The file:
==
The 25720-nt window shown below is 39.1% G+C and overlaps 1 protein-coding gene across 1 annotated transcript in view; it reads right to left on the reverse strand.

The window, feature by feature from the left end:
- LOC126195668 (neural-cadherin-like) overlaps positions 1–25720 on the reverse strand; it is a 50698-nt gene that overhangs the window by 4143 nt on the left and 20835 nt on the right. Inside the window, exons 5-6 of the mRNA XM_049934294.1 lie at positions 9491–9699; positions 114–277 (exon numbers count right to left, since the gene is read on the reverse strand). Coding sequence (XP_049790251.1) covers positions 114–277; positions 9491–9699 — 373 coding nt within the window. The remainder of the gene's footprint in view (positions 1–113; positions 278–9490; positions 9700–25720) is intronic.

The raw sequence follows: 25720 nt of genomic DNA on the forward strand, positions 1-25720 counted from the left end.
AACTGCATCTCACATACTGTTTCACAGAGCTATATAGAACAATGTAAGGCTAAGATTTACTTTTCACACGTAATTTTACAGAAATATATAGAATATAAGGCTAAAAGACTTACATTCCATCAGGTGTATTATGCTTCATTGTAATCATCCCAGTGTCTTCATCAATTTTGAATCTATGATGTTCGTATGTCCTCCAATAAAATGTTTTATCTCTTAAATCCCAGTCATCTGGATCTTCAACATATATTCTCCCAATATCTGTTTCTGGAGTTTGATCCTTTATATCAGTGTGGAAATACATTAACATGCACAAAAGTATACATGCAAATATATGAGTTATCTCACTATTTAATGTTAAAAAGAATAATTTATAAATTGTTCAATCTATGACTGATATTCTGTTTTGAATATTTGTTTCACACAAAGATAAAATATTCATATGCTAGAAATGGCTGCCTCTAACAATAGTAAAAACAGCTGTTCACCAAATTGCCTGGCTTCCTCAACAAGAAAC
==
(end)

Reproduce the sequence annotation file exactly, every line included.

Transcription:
The 25720-nt window shown below is 39.1% G+C and overlaps 1 protein-coding gene across 1 annotated transcript in view; it reads right to left on the reverse strand.

The window, feature by feature from the left end:
- LOC126195668 (neural-cadherin-like) overlaps positions 1–25720 on the reverse strand; it is a 50698-nt gene that overhangs the window by 4143 nt on the left and 20835 nt on the right. Inside the window, exons 5-6 of the mRNA XM_049934294.1 lie at positions 9491–9699; positions 114–277 (exon numbers count right to left, since the gene is read on the reverse strand). Coding sequence (XP_049790251.1) covers positions 114–277; positions 9491–9699 — 373 coding nt within the window. The remainder of the gene's footprint in view (positions 1–113; positions 278–9490; positions 9700–25720) is intronic.

The raw sequence follows: 25720 nt of genomic DNA on the forward strand, positions 1-25720 counted from the left end.
AACTGCATCTCACATACTGTTTCACAGAGCTATATAGAACAATGTAAGGCTAAGATTTACTTTTCACACGTAATTTTACAGAAATATATAGAATATAAGGCTAAAAGACTTACATTCCATCAGGTGTATTATGCTTCATTGTAATCATCCCAGTGTCTTCATCAATTTTGAATCTATGATGTTCGTATGTCCTCCAATAAAATGTTTTATCTCTTAAATCCCAGTCATCTGGATCTTCAACATATATTCTCCCAATATCTGTTTCTGGAGTTTGATCCTTTATATCAGTGTGGAAATACATTAACATGCACAAAAGTATACATGCAAATATATGAGTTATCTCACTATTTAATGTTAAAAAGAATAATTTATAAATTGTTCAATCTATGACTGATATTCTGTTTTGAATATTTGTTTCACACAAAGATAAAATATTCATATGCTAGAAATGGCTGCCTCTAACAATAGTAAAAACAGCTGTTCACCAAATTGCCTGGCTTCCTCAACAAGAAAC